Javascript Async programming: Pitfalls and how to avoid them

Javascript has evolved immensely in the past decade. A new culture started rising where developers are contributing to the community, trusting many external packages and being MEAN. The reason behind this is everyone was getting too tired of writing different code on the client and server, designing transportation protocols, serializing/deserializing all the data and not being able to use this code anywhere else in their own project. Thanks to Node.js, that world is far behind now. We can write backend and frontend code in Javascript and the V8 engine is so fast, we don’t even need to sacrifice performance anymore. And the biggest game changer was Async programming. Thanks to the async nature of javascript, all the code can be executed in one Thread. What does this means for you;

  1. No more multi-threaded design chaos
  2. No more locks, mutexes, semaphores
  3. No more dead locks!
  4. No more crazy amount of context switches which are known to be super costly
  5. No more threads being blocked on IO operation (Personally, this is the biggest win. Your threads doesn’t need to spin empty until a data is being prepared somewhere else)

Evolution of async programming;

Everything started with a Callback

Callbacks were a powerful way of programming as it’s completely async and doesn’t block the threads. But there are multiple issues with them;

  1. Really hard error handling. Since all calls to the callback methods are executed on a different context, you can’t simply throw an Error. You have to create an error and pass it all the way to the callback methods and write really complicated handling.
  2. They’re so hard to debug. Since each call back is called on a different context, you can’t step over methods. You need to set breakpoints into each method and run your code and hope to hit your breakpoint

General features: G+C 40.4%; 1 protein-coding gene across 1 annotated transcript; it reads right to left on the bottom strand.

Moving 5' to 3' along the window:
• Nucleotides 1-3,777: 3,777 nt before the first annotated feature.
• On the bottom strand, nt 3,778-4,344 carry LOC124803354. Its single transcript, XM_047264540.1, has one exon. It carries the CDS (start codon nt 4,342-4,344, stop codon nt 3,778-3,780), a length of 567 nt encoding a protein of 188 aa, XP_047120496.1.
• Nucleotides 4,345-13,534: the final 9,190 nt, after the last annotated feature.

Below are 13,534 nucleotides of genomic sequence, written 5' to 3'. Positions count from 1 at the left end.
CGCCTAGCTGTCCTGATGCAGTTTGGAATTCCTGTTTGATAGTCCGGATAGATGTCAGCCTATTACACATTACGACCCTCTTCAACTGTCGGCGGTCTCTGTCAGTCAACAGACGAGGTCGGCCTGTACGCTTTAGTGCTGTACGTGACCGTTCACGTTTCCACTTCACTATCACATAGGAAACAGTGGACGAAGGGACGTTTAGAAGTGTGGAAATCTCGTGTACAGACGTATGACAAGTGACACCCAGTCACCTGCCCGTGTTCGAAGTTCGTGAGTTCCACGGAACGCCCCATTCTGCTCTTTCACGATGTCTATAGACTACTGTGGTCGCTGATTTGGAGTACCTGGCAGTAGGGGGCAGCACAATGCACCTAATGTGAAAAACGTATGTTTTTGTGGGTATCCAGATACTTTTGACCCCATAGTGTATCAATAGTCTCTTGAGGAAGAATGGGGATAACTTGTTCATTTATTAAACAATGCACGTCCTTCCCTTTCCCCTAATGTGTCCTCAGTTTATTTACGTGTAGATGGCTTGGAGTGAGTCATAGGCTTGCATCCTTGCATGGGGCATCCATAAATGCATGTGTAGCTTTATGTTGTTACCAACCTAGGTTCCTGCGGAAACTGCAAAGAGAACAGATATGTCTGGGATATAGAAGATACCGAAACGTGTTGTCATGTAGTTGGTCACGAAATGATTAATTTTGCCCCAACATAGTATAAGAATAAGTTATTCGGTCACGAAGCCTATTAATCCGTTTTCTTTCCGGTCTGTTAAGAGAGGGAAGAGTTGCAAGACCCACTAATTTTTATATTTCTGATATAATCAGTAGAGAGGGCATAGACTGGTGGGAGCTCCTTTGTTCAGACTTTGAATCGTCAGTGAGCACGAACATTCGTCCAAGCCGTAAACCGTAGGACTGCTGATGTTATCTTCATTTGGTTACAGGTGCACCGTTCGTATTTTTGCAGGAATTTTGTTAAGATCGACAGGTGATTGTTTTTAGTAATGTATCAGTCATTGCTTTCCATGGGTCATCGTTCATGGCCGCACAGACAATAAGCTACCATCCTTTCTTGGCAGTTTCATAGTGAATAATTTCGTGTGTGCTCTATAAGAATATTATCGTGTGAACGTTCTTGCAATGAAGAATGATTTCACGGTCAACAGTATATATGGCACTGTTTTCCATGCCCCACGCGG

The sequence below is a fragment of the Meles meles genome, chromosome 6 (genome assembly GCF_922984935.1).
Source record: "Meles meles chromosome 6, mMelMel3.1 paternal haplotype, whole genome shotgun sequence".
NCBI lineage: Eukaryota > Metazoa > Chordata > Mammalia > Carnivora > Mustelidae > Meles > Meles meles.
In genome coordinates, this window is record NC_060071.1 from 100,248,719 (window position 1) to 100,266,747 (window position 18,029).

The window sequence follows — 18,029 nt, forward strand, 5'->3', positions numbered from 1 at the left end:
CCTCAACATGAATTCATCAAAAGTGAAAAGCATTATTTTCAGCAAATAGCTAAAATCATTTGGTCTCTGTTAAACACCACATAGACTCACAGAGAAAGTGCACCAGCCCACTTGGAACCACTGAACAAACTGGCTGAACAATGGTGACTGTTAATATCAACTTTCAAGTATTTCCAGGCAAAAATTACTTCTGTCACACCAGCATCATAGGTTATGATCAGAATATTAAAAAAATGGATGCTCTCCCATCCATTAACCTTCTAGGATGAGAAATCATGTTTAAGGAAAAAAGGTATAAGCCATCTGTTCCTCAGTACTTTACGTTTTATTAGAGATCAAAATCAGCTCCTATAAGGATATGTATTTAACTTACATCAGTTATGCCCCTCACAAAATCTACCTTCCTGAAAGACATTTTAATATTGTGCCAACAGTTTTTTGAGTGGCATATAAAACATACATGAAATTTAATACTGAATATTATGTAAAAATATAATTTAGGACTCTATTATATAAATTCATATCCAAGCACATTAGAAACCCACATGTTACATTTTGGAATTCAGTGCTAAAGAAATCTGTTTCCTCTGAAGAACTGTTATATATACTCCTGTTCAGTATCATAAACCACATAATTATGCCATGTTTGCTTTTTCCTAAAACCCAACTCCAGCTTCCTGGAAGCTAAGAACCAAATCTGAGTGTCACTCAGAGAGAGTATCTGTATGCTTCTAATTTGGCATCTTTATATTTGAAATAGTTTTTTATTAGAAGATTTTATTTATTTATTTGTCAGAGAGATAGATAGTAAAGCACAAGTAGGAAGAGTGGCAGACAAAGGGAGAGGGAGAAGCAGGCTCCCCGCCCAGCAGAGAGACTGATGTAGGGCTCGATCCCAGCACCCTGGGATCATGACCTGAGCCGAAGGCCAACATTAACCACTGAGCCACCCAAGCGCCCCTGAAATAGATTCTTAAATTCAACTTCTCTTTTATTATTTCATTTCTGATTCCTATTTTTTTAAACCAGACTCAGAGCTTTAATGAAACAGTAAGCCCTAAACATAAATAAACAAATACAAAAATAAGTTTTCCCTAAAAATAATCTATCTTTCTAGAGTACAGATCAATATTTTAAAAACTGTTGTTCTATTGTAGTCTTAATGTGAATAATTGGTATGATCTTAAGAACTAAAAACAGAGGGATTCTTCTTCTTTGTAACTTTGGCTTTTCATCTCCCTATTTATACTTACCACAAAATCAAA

3. Impossible to follow stack traces. If your application crashes for some reason, you’ll be amazed to see the stack trace. Since your main thread that called, updateFile() already exited, the rest of the code is run on different contexts as methods finishes processing data and in case of an exception being thrown, your call stack will be impossible to follow
  4. Ugly code. As you see for such simple operation how ugly the code has become. You can imagine how worse it can get from here easily.

I PROMISE, it’ll get better

The solution to the code above was introducing promises. They’re really smart way to simplfy code by turning a callback into an Object called Promise that resolves upon completion.

Promises made async programming much simpler. Now you can just return promises and keep piping them into each other to do everything step by step. To see how our previous example looks with them;

Pitfall #1: Don’t do then().catch().then().catch()

A lot of developers assume the code after the first catch() block will not be run. That’s not the case at all. Equavalent of this code is;

Pitfall #2: Don’t trust catch() if you’re not fully on Promises

Async/Await Programming

As a solution to all our problems listed above(And many more), async/ await was introduced. Async/ Await programming has been around for a while now thanks to Microsoft.Net but it was only working on .Net languages like C#. In the recent years, Javascript decided to follow the pattern as well which makes programming a breeze. The idea behind async/await is too simple to be true;

This is all a mind trick invented by some really smart people. What’s happening underneaths the code above is mind blowingly simple;

  1. The result of the functions defined by async is turned into a Promise.
  2. Where ever there’s an await, it’s turned into a state machine which’s paused until the promise being called is resolved.

Benefit of Async/Await

  1. Easy error handling. Since the code looks like a super simple sync programming, it becomes really easy to assign values into variables and follow what’s going on.
  2. Super easy debugging. Debugging becomes a breeze as you can iterate line by line and don’t need to set many break points
  3. Clean stack traces. Now if your program were to throw an Error, it’ll have a cleaner call stack showing exactly what happened in which method
  4. Throw/Catch is usable one more time! Since all these code will be run in same context, you can safely throw and catch errors without thinking what context your code is running under.

Pitfall #3: Avoid mixing Async / Await and Callbacks

At the end of the days, you might think all of these concepts resolves into same thing. But because of the problems with the Context I’ve described earlier, it becomes really dangerous to mix and match these programming styles. For example if you have a code similar to Pitfall#2, you might assume try{} catch (){} block will catch the errors thrown inside the callback method but it won’t. As I mentioned, call back method will run in a different context and you’ll be losing the context.

Go all the way Async / Await and turn everything into Promises


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